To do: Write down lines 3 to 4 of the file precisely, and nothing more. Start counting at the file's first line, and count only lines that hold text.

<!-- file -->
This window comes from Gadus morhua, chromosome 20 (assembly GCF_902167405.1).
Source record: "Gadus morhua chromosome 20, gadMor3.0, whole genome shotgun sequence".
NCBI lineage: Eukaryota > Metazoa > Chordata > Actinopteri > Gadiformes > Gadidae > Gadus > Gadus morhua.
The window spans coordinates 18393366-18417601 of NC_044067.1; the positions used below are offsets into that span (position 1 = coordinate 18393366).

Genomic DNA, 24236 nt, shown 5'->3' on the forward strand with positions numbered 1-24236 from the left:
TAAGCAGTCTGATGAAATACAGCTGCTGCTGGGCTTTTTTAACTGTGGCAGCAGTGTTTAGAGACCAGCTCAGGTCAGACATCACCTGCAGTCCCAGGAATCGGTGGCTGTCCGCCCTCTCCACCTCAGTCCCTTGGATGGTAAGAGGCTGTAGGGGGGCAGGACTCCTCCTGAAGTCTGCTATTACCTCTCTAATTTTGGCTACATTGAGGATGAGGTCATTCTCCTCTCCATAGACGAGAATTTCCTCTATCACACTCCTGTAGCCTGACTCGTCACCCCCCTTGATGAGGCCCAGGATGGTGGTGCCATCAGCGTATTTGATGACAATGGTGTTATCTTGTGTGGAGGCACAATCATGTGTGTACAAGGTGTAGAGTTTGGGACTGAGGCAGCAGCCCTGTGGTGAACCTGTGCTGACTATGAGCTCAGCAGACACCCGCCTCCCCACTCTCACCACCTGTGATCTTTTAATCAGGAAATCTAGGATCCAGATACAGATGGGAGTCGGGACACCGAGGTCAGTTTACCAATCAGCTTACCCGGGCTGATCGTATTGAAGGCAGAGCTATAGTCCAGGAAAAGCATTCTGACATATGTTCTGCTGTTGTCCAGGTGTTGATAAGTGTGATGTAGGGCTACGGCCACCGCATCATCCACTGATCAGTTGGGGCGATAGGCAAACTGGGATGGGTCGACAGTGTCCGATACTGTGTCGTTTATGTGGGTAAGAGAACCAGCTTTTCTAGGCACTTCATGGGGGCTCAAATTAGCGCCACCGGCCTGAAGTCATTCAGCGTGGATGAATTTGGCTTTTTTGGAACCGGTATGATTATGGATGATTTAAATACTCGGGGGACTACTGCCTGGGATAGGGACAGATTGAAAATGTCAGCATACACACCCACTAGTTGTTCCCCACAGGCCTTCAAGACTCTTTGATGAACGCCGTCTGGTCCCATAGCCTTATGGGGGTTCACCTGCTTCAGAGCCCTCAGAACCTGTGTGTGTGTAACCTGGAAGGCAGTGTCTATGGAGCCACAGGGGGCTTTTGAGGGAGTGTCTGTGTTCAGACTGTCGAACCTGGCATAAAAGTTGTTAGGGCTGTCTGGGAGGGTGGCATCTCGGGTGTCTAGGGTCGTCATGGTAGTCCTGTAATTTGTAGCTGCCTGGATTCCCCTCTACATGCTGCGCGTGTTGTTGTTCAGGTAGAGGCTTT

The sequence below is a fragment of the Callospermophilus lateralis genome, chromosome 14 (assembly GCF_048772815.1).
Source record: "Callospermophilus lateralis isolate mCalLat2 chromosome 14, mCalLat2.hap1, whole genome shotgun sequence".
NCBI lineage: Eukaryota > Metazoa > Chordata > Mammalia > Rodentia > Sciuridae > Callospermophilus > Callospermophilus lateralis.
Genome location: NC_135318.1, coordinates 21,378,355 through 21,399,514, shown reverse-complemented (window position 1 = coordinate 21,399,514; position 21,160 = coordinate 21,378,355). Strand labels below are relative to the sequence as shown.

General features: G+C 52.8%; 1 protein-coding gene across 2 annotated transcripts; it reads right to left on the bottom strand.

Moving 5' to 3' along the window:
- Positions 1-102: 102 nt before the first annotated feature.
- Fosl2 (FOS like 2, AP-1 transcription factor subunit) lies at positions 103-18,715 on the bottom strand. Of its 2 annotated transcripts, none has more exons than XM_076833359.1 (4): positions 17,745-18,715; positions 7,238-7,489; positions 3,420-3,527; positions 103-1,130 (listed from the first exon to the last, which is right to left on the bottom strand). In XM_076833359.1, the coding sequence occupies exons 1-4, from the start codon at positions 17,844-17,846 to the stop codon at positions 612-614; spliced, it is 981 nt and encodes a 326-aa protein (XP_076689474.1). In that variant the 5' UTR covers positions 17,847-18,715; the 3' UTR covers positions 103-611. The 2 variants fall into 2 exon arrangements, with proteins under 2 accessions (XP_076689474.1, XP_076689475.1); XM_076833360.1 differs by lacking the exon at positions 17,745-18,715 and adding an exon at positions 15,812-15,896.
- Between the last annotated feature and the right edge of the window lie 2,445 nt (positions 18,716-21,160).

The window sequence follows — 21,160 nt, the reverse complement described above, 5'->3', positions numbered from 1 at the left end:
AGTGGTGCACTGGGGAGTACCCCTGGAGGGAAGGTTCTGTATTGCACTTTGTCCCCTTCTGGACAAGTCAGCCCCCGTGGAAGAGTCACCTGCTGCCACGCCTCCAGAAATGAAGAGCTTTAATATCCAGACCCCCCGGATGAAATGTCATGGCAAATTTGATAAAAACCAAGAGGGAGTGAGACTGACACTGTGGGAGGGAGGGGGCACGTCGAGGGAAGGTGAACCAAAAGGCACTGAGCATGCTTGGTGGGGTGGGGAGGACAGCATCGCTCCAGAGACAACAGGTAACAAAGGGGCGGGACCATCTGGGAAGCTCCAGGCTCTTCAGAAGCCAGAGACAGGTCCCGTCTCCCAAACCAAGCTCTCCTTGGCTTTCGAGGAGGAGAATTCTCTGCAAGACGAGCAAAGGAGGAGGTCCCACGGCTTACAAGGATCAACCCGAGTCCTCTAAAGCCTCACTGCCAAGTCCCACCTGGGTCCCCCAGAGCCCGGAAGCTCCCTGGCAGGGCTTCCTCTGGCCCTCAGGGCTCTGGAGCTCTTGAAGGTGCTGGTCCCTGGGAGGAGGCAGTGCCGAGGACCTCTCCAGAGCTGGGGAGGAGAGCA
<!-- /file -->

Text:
NCBI lineage: Eukaryota > Metazoa > Chordata > Actinopteri > Gadiformes > Gadidae > Gadus > Gadus morhua.
The window spans coordinates 18393366-18417601 of NC_044067.1; the positions used below are offsets into that span (position 1 = coordinate 18393366).